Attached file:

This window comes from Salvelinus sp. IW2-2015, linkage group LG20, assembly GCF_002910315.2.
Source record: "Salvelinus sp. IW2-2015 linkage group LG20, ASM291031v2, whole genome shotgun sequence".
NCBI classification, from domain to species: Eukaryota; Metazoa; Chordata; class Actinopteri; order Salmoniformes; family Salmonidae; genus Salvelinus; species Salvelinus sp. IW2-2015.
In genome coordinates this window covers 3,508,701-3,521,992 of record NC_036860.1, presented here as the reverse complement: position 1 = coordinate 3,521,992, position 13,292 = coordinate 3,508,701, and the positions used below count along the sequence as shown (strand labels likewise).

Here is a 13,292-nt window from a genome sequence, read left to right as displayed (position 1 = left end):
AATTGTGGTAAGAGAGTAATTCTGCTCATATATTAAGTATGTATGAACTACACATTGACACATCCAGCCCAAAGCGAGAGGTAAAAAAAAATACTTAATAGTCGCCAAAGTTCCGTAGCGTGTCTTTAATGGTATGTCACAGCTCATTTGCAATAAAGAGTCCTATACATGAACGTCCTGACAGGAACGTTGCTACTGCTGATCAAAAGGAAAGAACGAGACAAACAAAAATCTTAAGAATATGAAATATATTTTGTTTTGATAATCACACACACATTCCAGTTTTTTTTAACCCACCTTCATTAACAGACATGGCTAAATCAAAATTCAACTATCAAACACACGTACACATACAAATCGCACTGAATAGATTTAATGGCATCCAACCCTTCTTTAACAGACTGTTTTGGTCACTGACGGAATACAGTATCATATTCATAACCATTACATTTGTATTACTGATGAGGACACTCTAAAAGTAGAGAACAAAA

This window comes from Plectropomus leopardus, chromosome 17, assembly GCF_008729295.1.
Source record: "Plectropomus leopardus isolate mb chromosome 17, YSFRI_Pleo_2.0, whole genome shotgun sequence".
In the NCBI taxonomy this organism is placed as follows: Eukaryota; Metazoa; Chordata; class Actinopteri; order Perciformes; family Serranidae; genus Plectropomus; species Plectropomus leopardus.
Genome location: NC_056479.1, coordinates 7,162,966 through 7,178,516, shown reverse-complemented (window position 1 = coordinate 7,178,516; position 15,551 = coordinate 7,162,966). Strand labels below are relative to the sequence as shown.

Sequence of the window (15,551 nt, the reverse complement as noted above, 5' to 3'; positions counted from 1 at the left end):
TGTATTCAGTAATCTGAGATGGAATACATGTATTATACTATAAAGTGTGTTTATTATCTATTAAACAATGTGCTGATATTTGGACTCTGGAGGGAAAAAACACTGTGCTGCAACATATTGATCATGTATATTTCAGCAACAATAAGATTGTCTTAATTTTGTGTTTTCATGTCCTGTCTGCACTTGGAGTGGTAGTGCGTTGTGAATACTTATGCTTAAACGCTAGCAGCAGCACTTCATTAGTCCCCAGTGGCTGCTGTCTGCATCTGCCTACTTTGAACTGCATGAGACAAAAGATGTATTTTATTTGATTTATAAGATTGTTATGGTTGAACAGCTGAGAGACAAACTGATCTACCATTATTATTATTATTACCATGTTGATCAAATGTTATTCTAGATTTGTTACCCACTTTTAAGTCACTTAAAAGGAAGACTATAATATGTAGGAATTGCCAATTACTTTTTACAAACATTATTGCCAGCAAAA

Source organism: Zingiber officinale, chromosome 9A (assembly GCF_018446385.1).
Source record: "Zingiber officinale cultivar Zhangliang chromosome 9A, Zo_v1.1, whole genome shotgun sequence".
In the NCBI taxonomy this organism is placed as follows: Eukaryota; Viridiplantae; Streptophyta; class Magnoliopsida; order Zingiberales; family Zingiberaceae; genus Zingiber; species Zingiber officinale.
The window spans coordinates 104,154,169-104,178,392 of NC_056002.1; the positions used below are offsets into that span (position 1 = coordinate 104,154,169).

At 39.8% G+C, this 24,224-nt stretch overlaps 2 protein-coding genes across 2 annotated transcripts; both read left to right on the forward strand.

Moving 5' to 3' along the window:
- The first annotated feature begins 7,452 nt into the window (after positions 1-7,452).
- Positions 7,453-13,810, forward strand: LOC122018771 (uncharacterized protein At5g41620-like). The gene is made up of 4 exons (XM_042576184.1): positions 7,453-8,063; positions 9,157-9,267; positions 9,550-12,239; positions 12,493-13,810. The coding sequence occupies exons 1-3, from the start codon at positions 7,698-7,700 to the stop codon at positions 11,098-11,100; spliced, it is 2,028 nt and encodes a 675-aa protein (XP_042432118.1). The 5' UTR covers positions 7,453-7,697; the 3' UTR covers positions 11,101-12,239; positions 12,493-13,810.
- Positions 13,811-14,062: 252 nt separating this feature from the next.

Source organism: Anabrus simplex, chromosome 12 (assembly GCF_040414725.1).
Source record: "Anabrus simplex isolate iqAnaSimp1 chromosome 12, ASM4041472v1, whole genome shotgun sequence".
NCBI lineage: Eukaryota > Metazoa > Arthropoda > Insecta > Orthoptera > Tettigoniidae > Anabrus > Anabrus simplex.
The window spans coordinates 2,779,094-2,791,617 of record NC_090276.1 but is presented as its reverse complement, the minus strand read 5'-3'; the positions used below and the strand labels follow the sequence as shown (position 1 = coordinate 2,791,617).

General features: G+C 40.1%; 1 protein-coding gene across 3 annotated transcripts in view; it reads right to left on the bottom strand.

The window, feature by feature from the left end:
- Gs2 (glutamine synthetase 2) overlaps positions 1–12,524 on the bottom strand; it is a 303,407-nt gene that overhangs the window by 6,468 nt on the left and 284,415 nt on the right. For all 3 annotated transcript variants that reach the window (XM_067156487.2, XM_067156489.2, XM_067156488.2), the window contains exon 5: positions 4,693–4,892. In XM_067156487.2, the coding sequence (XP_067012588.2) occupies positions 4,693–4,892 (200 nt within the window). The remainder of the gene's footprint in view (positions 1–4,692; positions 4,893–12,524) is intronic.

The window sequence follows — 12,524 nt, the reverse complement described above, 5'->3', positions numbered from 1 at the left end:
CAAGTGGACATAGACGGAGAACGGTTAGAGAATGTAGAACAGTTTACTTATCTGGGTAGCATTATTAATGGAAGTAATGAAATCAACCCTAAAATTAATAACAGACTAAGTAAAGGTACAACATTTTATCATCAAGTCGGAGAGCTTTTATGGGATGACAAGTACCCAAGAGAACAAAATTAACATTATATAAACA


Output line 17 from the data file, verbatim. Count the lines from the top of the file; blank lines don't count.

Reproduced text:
At 39.8% G+C, this 24,224-nt stretch overlaps 2 protein-coding genes across 2 annotated transcripts; both read left to right on the forward strand.